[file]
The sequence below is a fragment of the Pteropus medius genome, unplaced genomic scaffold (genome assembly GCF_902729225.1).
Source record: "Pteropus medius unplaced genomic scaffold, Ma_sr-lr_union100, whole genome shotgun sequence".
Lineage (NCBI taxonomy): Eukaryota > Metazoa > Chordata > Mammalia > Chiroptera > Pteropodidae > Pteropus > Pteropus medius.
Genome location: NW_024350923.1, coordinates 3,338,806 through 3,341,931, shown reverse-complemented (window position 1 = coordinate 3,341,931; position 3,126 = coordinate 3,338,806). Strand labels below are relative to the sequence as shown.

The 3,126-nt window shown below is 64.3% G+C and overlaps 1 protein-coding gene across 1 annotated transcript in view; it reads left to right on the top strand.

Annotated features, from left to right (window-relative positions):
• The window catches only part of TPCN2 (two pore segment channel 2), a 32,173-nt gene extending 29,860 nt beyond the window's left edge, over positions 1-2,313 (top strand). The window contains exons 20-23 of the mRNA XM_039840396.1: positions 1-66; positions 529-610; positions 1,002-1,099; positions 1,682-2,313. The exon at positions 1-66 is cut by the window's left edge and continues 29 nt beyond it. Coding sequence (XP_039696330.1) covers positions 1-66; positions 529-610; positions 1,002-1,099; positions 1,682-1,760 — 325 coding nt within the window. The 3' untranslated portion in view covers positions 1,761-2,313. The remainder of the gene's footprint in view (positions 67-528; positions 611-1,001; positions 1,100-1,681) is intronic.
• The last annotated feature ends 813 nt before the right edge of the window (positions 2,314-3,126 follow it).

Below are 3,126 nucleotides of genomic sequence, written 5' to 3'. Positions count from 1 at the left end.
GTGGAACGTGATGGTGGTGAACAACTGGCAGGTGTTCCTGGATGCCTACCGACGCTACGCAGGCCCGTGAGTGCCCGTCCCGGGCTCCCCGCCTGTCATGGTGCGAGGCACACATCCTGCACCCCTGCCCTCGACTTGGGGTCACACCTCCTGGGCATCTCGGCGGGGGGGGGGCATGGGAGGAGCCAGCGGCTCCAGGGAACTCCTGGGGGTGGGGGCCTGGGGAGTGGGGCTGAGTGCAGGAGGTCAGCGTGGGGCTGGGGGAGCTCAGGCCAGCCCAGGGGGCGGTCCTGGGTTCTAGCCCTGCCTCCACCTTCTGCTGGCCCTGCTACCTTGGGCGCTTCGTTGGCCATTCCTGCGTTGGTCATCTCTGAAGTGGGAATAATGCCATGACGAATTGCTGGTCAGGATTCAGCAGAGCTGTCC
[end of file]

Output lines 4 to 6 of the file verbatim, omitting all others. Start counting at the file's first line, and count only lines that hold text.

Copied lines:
Genome location: NW_024350923.1, coordinates 3,338,806 through 3,341,931, shown reverse-complemented (window position 1 = coordinate 3,341,931; position 3,126 = coordinate 3,338,806). Strand labels below are relative to the sequence as shown.

The 3,126-nt window shown below is 64.3% G+C and overlaps 1 protein-coding gene across 1 annotated transcript in view; it reads left to right on the top strand.

Annotated features, from left to right (window-relative positions):